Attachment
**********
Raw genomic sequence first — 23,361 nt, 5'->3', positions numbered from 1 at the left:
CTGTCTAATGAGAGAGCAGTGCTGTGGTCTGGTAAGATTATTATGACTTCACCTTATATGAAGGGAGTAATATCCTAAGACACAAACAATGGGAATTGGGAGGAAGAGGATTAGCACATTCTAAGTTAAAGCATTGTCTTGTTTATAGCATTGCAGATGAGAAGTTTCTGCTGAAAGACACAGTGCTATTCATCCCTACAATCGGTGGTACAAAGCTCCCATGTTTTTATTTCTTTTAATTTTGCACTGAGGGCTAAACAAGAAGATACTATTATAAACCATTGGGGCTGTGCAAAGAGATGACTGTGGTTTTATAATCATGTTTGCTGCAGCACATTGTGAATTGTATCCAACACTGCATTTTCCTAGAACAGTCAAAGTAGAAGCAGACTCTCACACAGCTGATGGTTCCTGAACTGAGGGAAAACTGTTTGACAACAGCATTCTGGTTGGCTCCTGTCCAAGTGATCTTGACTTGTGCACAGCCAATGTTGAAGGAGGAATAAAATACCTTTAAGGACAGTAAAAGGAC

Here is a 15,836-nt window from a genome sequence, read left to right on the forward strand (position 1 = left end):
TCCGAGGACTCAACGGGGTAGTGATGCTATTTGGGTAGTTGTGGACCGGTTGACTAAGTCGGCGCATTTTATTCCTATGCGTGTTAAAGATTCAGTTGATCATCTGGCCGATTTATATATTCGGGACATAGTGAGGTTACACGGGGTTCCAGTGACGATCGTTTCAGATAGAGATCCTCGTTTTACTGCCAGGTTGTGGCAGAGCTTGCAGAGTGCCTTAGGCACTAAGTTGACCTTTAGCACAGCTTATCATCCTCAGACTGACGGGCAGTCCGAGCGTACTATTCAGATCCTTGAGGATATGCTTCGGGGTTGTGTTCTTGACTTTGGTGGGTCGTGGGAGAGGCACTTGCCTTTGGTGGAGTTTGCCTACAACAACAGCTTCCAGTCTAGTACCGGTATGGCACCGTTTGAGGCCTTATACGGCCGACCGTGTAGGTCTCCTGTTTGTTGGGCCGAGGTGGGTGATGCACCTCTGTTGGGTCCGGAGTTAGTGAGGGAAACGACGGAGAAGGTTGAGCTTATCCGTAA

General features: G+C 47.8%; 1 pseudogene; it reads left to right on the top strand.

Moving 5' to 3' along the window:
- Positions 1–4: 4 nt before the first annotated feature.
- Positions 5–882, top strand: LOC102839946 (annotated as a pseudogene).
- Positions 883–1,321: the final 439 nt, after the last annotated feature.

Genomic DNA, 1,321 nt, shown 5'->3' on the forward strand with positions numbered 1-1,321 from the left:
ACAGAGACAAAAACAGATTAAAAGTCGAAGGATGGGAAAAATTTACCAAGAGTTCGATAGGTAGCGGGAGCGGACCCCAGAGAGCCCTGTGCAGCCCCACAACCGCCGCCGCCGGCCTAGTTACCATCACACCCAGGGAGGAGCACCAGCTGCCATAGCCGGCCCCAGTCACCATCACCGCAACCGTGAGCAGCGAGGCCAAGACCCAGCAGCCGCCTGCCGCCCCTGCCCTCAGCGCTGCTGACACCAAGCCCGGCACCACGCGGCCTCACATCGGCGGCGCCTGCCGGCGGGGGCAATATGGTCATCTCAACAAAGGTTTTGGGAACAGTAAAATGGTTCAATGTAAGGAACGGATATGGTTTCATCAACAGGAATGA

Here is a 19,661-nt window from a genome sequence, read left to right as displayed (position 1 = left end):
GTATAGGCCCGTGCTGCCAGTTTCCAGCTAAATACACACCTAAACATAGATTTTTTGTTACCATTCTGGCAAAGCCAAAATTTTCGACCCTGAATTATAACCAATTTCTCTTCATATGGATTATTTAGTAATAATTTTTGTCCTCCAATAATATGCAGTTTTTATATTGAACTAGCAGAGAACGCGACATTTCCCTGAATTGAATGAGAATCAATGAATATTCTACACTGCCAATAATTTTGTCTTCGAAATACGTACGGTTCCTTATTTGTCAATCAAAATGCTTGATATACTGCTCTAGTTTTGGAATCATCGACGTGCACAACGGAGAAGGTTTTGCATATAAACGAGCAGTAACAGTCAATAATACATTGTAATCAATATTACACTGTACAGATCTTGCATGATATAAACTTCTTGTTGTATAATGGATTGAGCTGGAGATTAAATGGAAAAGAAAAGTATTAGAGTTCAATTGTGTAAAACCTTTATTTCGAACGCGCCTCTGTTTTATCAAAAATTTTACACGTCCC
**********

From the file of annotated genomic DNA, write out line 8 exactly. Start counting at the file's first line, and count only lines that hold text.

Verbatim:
- Positions 5–882, top strand: LOC102839946 (annotated as a pseudogene).